Is phone or video therapy better?

It may seem contradictory, but there are times when telephone therapy sessions are more useful and create a closer connection than video conferencing. While many psychologists and patients have adopted videoconferencing for psychological treatment, that option is not viable for everyone due to technological and access limitations or preference issues.

Is phone or video therapy better?

It may seem contradictory, but there are times when telephone therapy sessions are more useful and create a closer connection than video conferencing. While many psychologists and patients have adopted videoconferencing for psychological treatment, that option is not viable for everyone due to technological and access limitations or preference issues. Phone-only or audio-only therapy has strong evidence to support its effectiveness and should be considered a viable care option. However, audio-only therapy has some unique aspects that psychologists and patients should consider.

However, non-verbal information is not completely lost in the video format. Viewing a customer's environment with video can also provide additional non-verbal information, but a phone session would not have this advantage. Keeping your personal information private is a major concern in psychotherapy, but online treatment adds a layer of complexity. Confidentiality is as important in online therapy as it is in more traditional forms of treatment administration.

Hosted by editor-in-chief and therapist Amy Morin, LCSW, this episode of The Verywell Mind Podcast shares the pros and cons of online therapy. online therapy may require you to investigate the privacy policies of video and messaging platforms to protect your information. Unlike face-to-face therapy, online therapy allows you to connect with a licensed therapist or counselor using any device that has an Internet connection, such as a computer, tablet, or smartphone. Whether it's a phone therapy session or a video therapy session, sometimes that can mean getting out of the house, going for a walk, or hanging out on a park bench for a little privacy.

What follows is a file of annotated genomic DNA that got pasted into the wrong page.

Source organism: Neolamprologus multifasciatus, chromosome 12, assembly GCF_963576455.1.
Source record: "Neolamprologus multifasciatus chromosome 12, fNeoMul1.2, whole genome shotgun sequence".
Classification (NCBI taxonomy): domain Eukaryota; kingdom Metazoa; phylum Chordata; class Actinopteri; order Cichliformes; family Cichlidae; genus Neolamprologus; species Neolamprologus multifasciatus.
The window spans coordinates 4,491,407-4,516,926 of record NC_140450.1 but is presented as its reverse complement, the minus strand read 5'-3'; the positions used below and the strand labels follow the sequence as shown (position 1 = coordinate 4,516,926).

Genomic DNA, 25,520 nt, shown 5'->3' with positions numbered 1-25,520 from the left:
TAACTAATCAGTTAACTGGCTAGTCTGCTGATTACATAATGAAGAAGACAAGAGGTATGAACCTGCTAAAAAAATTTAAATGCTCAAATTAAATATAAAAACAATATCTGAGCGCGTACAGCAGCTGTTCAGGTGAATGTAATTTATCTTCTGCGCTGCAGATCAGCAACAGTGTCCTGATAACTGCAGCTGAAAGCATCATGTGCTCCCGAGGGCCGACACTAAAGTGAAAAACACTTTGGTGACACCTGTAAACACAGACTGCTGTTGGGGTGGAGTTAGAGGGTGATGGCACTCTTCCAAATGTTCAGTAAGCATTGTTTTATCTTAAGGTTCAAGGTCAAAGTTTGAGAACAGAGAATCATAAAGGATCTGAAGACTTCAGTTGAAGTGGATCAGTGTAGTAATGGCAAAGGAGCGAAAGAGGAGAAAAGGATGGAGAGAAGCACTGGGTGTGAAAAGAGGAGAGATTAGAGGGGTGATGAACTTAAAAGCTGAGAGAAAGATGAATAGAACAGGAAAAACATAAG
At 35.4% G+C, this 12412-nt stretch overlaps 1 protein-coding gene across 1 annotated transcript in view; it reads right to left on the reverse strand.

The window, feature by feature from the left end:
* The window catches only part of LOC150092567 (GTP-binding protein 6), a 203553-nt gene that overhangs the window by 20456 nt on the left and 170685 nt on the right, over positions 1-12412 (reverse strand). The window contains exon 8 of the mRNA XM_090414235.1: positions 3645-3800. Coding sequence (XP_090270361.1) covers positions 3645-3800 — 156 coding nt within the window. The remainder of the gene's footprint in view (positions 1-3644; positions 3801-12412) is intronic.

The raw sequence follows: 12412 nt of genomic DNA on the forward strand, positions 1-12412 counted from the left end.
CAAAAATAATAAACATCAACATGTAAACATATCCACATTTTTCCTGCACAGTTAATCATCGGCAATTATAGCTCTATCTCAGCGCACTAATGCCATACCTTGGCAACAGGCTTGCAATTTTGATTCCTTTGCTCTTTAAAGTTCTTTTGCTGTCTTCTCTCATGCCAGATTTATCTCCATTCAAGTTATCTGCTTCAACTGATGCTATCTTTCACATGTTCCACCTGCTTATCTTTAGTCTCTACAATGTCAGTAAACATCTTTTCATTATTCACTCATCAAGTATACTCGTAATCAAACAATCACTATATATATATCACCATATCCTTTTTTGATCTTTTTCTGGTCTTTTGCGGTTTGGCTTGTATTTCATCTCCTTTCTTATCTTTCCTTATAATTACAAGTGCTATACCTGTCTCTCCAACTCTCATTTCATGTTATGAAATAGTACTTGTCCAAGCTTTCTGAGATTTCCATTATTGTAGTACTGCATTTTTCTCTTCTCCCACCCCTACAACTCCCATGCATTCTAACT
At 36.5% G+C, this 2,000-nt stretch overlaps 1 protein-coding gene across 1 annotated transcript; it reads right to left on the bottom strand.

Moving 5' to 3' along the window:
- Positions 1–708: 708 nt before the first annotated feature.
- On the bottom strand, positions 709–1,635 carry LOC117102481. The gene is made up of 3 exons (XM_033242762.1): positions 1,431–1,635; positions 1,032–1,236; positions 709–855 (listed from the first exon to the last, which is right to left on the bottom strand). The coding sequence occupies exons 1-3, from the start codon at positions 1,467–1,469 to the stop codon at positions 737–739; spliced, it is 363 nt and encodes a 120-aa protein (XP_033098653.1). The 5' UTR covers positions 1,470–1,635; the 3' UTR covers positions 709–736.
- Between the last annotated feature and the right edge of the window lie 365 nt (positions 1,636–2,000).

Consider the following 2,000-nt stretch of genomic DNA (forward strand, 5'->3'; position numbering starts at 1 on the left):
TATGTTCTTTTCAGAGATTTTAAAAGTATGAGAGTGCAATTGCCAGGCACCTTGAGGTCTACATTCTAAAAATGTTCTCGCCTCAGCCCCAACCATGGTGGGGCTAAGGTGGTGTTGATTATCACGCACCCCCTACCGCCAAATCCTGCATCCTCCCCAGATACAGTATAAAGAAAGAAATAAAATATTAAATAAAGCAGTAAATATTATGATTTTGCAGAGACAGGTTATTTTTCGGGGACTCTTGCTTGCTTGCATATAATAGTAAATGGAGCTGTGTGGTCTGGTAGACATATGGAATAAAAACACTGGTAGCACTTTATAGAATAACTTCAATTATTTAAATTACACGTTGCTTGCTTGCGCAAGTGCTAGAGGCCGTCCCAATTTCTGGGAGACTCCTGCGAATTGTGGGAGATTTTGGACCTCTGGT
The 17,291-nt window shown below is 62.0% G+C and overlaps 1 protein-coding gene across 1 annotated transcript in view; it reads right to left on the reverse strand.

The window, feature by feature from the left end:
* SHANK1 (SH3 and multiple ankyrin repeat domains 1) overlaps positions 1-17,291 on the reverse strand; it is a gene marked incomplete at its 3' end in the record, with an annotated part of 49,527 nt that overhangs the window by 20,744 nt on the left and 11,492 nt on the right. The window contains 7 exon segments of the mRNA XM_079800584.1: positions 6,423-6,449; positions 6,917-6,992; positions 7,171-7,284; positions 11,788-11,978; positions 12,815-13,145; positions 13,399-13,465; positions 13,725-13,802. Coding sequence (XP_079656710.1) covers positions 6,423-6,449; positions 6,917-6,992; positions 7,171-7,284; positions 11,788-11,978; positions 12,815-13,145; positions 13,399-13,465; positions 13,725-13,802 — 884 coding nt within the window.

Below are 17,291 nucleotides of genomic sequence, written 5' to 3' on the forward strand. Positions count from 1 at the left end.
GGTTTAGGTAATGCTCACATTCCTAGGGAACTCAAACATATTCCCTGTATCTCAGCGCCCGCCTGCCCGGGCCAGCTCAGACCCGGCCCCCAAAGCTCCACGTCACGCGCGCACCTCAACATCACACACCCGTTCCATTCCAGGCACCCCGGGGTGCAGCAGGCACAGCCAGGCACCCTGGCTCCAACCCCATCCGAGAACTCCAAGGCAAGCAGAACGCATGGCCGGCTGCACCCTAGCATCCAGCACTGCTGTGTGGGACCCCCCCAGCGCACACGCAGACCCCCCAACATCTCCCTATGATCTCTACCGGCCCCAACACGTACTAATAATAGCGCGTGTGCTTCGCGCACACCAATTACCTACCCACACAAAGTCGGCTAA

Many therapists, myself included, have been providing telephone and online therapy for some time, usually for special situations. Some people may feel more comfortable undergoing therapy in a digital environment, especially younger people who are more familiar with these methods of communication, but other therapists and patients alike may take more advantage of therapy that uses more direct human contact. BetterHelp claims to have the largest catalog of therapists compared to other online therapy platforms. It may seem contradictory, but there are times when telephone therapy sessions are more useful and create a closer connection than videoconference therapy sessions.

Finally, as with all therapy services, the smart doctor will be aware of changes in reimbursement policies for telephone therapy services. These sessions are conducted in real time and may be more personal than phone calls or text-message-based online therapy.

Cora Gamel
Cora Gamel

Freelance twitter fanatic. Travel specialist. Wannabe social media evangelist. Coffee trailblazer. Devoted pop culture scholar.

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